The observation that cognitive performance typically is better in younger as compared with older birth cohorts is a challenging finding for aging research. In these studies we analyze cohort differences across multiple cognitive variables in the context of physical and mental health, social, and demographic variables to better understand the role of contributing factors. Access to data from population-based samples, aged 70 and older, recruited from Swedish birth cohorts born in between 1900-1930, are used in these analyses. The main data base is the longitudinal H 70 Study in Gothenburg. Data are also available from the longitudinal 80 studies conducted in Lund. Knowledge about factors that contribute to observed cohort differences is valuable in the prediction of the magnitude of age related changes in future cohorts and in the clinical context where an evaluation typically is based on a distinction between what is considered 'normal cognitive aging' and cognitive impairment or dementia.
Alike many non-researchers we wonder why some maintain good cognitive function while others endure significant cognitive decline and dementia. We examine this question by comparing individuals characterized by stable cognitive function with those of experiencing cognitive decline regarding the role of protective factors. Our hypothesis is that preserved cognitive function is dependent not only on the absence of risk factors but also on the presence of protective factors. Research has mainly focused on detecting risk factors and many have been discovered. Knowledge concerning protective factors is currently lacking. The project is based on data from the OCTO-Twin study and the Swedish Twin Registry. We use survey data collected in the sixties and seventies (midlife data), as well as in-person-testing data from two longitudinal studies that started in the eighties and the nineties (old age data) that used the same participants as the earlier surveys.
Mild Cognitive Impairment (MCI) is defined as cognitive dysfunction but not meeting the criteria of dementia. MCI-patients are expected to develop dementia within a limited time period, but studies show that only 5-10 % convert to dementia every year. A central research challenge in aging- and dementia research is to identify factors that are related to non-convertion into dementia. Previous studies have identified neuropathological and cognitive predictors of conversion, but also found that psycho-social variables such as social network, personal control, stress, and life events are important. The aim of the present project is to identify relationships among psychosocial and neuropathological processes and cognitive functioning. The project consists of two main parts where the first part is an in-depth interview study with individuals who had been evaluated for dementia but found not to meet the criteria and who remain as MCI-cases for a longer period. The purpose of this study is to improve our understanding of how individuals experience, create meaning and cope with imbalance when their own cognitive capacity doesn’t meet the demands from the environment. In other studies we focus specifically on associations between AD neuropathology and cognition.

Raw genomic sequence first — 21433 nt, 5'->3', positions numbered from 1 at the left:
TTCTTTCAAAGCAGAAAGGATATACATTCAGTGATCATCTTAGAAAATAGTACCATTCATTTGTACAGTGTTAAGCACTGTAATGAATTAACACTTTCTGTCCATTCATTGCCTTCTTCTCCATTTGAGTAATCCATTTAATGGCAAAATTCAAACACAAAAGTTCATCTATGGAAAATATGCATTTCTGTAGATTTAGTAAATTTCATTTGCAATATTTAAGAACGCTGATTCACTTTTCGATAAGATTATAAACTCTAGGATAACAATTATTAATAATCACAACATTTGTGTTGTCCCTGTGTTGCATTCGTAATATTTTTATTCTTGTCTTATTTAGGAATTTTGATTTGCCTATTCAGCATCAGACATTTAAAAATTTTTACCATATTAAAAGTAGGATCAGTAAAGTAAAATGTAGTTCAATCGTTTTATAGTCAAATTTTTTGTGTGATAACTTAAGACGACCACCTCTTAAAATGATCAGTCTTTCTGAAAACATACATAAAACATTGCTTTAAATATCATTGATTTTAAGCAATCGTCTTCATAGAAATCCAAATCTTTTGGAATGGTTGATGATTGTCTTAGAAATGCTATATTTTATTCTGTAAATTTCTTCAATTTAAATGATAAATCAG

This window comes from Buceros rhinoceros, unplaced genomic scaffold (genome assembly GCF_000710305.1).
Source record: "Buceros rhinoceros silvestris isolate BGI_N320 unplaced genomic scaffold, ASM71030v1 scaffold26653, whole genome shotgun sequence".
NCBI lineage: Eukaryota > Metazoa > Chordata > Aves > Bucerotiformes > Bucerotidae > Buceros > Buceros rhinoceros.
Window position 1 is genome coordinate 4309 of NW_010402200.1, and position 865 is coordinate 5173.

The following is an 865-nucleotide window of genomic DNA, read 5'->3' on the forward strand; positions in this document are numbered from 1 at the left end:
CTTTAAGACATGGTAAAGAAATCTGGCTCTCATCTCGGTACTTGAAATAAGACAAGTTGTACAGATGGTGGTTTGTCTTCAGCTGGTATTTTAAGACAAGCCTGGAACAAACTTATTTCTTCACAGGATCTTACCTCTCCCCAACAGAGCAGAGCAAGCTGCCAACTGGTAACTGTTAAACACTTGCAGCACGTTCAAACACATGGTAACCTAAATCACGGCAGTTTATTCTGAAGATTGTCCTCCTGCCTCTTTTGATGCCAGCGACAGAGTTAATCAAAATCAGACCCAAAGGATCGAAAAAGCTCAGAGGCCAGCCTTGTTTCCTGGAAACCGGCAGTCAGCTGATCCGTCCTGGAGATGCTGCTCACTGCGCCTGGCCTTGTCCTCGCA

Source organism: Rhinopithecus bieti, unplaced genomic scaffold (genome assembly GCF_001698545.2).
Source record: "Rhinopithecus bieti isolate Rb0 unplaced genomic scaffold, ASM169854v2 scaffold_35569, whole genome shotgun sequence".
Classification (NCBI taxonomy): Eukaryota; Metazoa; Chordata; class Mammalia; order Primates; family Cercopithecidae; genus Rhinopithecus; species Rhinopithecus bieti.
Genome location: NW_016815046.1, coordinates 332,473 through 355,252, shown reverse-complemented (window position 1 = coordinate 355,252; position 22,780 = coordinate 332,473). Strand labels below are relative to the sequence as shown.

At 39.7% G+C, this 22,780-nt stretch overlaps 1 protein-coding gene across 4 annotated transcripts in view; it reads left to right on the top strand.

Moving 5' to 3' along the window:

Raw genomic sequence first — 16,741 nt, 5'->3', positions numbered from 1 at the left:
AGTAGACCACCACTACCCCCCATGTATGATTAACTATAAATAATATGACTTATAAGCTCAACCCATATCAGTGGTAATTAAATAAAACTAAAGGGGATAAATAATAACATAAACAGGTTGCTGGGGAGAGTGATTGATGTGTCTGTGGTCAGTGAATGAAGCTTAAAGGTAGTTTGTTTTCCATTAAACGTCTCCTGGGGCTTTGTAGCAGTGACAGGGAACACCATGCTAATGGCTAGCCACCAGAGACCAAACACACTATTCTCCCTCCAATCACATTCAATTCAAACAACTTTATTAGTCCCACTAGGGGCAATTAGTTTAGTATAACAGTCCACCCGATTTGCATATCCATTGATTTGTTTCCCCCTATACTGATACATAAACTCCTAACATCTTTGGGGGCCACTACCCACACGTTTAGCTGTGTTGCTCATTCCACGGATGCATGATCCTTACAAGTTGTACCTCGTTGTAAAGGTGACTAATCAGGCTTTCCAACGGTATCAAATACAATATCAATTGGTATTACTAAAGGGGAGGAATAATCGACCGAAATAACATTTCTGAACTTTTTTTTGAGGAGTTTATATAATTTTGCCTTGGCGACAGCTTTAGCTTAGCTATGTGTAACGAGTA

In a related project we examine the effect of resilience in aging and more specifically a socio-emotional reserve model. The model is an extension of the cognitive reserve paradigm. Individuals who experience social and psychological well-being have been found to tolerate more neuropathology before cognitive symptoms become manifest. We propose that resilience in terms of a socio-emotional reserve could complement the hypothesis of cognitive reserve. We investigate the protective effects of psychological well-being and social support on cognitive functioning in the presence of abnormal CSF-biomarkers of AD neuropathology in the longitudinal ongoing Gothenburg MCI-study and in a control group of cognitively healthy individuals; all examined by neurological, psychiatric, and cognitive/neuropsychological methods and sampled for blood and CSF-analyses. The role of socio-emotional factors is related to outcomes on an extensive neuropsychological battery and CSF-biomarker.
Elderly are currently expected to make more decisions about their own service and care and they are now confronted with more options and situations where they are expected to make decisions that significantly affect their own well-being. A core focus of the project is directed towards personal control and autonomy and the actual prerequisites and possibilities for decision-making in these situations. The overall aim of the project is to identify challenges in decision-making in old age care and to develop systems that can improve control and autonomy. The project is based on collaboration between psychology (decision-research) and social work (old age care) in which we integrate knowledge of decision-making in older individuals within the old age care context.